11. The method of claim 7 wherein said liquid includes a solvent of a type that attacks the plastic mate rials of said tube, stripe, and coating to bond said coating to said tube and said stripe.

12. The method of claim :11 wherein said step of forming said tube comprises .extruding vinyl chloride compound in tube form, and simultaneously extruding said stripe with the extrusion of said tube.

13. The method of claim 7 wherein said step of applying the liquid coating comprises dipping the connector into a quantity of the liquid coating.

Patent Citations
Cited PatentFiling datePublication dateApplicantTitle
US2153199 *Aug 1, 1935Apr 4, 1939Thomas S MillerTank filling device
US3070132 *Apr 6, 1960Dec 25, 1962Sheridan David SNon-sparking medico-surgical tubes
US3580983 *Dec 3, 1969May 25, 1971Nat Catheter CorpConductive line tube
US3626085 *Apr 13, 1970Dec 7, 1971Gen ElectricCable termination housing having means for preventing corona and uniformly grading voltage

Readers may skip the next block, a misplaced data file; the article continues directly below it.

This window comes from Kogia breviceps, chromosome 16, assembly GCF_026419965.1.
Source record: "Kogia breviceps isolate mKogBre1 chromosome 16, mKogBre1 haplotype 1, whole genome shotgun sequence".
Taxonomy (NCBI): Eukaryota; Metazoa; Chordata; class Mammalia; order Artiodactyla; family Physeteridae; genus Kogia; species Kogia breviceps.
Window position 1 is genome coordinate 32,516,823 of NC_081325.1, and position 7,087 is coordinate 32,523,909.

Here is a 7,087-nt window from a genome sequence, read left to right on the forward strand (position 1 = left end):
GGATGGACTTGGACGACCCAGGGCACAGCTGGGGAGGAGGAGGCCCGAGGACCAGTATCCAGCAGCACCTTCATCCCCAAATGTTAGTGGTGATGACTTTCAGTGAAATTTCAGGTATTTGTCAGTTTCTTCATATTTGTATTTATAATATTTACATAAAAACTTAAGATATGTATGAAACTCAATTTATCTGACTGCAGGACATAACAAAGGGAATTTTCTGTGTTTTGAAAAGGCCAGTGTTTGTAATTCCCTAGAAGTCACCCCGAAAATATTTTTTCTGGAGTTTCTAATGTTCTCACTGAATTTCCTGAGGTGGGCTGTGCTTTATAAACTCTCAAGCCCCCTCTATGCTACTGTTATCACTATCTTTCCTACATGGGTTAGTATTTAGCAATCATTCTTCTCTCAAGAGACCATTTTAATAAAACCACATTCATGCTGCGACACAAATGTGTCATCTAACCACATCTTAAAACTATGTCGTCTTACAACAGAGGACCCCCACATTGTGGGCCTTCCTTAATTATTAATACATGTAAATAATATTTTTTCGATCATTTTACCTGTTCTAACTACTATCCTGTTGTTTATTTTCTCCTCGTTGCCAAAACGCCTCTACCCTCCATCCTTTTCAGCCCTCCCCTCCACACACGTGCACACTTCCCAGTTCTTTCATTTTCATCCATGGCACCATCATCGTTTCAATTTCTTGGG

US3674404 *Aug 6, 1970Jul 4, 1972Sherwood Medical Ind IncExtruder apparatus and accumulator
Referenced by
Citing PatentFiling datePublication dateApplicantTitle
US4027659 *Nov 21, 1975Jun 7, 1977Krandex CorporationRadiographic opaque and conductive stripped medical tubes
US4032708 *Mar 1, 1976Jun 28, 1977Jonas MedneyHigh voltage electrical transmission line and conduit therefor and method of making same
US4469483 *Aug 25, 1982Sep 4, 1984Baxter Travenol Laboratories, Inc.Radiopaque catheter
US4730234 *May 29, 1986Mar 8, 1988Monico Jr Michael APipe assembly module with internal electrical circuitry
US4854887 *Sep 4, 1987Aug 8, 1989S.A. Raccords Et Plastiques NicollPipe system for central suction cleaning installation
US5382359 *May 13, 1993Jan 17, 1995Parr Manufacturing, Inc.Plastic fuel filter with conductive coating for providing an evaporative barrier and for dissipating electrostatic charges